Bushing question from rookie

I received some plastic bushings free with my Ryobi Router. I tried one out for the first time, ever, using a template for a handle I'll put on a tray. I used a 1/4 rabbit bit with the 5/16 inch bushing and a template. The bushing worked fine for a bit but as I went, it melted out to about 1/2 inch of the center. I don't have any smaller rabbit bits but I guess that's what I needed.
Are plastic bushings completely useless or was it just me?
Richard
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Even the really 'value-engineered', made-in-the-lowest-labor-cost-this- year-country are generally made of something that looks to be brass.
And if you consider the heat generated by spinning a bit through solid wood at, oh, 18,000 rpm, you'll understand that it wasn't likely your technique.
What's indicated, at least for now, is a visit to www.patwarner.com. Then you can figure out what you should do next. Pat is a router guru of the first order, and writes well, too.
Cheer up, and chalk this one up to experience. Nobody bled, right?
Patriarch
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patriarch < wrote:

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Get some decent aluminum or preferably brass ones, the plastic ones are only good for a very small job & do not stand up to heat for more than a few minutes at best.
--
Jon Down
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Maybe I didn't adequately understand the question. I have a Sears Craftsman router about 30 years old. The bushings (we're talking about base plate bushings that are used for template routing?) are some kind of fiber fill plastic. They aren't pretty to look at and my PC and Freud routers do have metal bushings but the last problem I've had with the old Sears bushings is melting. How do you get the bushings hot? They just rub against the template. Tell me I missed the whole point.
bob g.
Richard A. wrote:

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Maybe I didn't adequately understand the question. I have a Sears Craftsman router about 30 years old. The bushings (we're talking about base plate bushings that are used for template routing?) are some kind of fiber fill plastic. They aren't pretty to look at and my PC and Freud routers do have metal bushings but the last problem I've had with the old Sears bushings is melting. How do you get the bushings hot? They just rub against the template. Tell me I missed the whole point.
bob g.
Richard A. wrote:

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You're not the only one.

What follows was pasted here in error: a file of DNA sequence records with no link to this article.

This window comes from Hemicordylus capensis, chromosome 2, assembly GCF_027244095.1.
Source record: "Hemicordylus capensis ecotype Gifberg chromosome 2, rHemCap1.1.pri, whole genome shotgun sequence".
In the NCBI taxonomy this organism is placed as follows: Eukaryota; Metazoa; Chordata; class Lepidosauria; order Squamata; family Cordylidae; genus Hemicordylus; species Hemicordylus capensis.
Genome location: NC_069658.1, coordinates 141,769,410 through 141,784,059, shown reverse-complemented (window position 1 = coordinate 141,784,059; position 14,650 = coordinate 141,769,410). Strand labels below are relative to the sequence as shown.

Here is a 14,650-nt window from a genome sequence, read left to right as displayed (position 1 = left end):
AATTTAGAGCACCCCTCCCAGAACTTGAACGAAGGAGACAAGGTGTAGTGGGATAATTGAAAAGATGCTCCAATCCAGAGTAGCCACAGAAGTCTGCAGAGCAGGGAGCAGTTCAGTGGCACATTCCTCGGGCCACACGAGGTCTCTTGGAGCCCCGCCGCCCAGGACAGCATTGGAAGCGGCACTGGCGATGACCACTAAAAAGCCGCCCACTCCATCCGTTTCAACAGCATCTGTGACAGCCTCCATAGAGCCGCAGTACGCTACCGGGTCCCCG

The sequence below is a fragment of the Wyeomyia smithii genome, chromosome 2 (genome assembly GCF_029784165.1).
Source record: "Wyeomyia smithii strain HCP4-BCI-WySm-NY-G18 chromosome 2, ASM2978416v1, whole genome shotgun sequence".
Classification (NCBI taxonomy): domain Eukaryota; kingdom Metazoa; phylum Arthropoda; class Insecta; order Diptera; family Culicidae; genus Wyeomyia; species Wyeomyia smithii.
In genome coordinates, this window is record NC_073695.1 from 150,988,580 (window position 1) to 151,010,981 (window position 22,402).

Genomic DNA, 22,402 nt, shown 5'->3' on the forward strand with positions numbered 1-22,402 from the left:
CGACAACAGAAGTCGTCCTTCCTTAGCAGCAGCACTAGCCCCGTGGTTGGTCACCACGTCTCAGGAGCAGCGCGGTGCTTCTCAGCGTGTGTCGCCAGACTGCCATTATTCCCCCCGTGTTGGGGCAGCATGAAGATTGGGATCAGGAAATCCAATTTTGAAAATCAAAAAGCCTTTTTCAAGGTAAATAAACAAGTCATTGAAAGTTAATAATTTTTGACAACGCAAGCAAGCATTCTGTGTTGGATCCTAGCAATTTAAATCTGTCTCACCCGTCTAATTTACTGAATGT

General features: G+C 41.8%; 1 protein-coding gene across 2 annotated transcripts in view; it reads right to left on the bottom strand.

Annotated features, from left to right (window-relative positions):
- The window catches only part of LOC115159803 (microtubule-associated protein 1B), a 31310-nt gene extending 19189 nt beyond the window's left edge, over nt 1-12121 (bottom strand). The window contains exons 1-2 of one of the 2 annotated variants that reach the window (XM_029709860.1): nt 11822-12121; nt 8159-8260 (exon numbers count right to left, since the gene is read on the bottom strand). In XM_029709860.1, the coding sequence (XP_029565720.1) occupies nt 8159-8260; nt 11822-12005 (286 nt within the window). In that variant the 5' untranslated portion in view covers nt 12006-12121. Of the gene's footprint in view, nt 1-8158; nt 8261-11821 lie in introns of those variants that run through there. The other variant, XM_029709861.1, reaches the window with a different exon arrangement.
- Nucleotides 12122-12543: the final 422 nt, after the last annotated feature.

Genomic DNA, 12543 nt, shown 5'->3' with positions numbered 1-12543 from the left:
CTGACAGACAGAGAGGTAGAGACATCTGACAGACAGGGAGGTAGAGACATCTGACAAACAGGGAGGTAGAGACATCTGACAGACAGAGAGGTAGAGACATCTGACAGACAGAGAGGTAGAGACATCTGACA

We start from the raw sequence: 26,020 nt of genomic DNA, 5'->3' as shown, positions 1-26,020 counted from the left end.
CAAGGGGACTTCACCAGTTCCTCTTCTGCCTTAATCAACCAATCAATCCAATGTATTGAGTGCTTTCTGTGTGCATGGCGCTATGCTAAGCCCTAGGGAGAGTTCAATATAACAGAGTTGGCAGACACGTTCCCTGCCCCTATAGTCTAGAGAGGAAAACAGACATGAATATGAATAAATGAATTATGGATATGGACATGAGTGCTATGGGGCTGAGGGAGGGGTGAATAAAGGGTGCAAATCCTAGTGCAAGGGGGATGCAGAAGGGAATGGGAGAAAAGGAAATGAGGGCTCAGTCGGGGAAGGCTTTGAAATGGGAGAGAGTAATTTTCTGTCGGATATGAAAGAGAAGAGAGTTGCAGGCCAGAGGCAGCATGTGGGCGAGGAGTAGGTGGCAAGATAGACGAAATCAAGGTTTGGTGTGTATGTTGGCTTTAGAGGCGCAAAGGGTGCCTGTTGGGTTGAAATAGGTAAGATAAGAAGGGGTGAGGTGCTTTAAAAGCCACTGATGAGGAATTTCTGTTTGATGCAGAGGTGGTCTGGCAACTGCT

. How do you get the bushings hot?

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George wrote:

If he got the bit hot enough to melt the bushing then either (a) it's a spectacularly crappy bushing or (b) there's something badly wrong with the router or (c) there's something important that he's not telling us.
The question that comes to my mind is why he was using a rabbet bit with a template and a bushing. And where he got a 1/4" diameter rabbet bit.

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--John
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J. Clarke wrote:

that you use with templates. I "mispoke" when I said rabbet bit (don't ask me why). I mean a simple 1/4 inch bit. The bit fit fine through the plastic guide bushing but was too neat of a fit I guess. Or it could be that I had the bit actually in part of the "bushing extension". In other words, the cutting part of the bit didn't extend all the way past the bushing center guide. It just melted away as I was working. I was using a 1/8" template which I have now figured out should probably be 1/4".
I went out and bought a decent set of brass guides today. FWIW, I intend to take the next Router class available at my local Woodcraft.
When looking for the brass guides. I also say the "roller bushings" that I think you thought I meant. I haven't figured out what those are for yet. So far I've made push sticks, push blocks, a feather board, and a hack job on a jewelry box.
Richard
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SOON plan a way to store & identify the router bits that seem to multiply faster than rabbits. Your DON'T want them rattling around in a drawer banging into each other.
On Fri, 10 Sep 2004 21:56:48 -0500, "Richard A."

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http://pages.cthome.net/edhome
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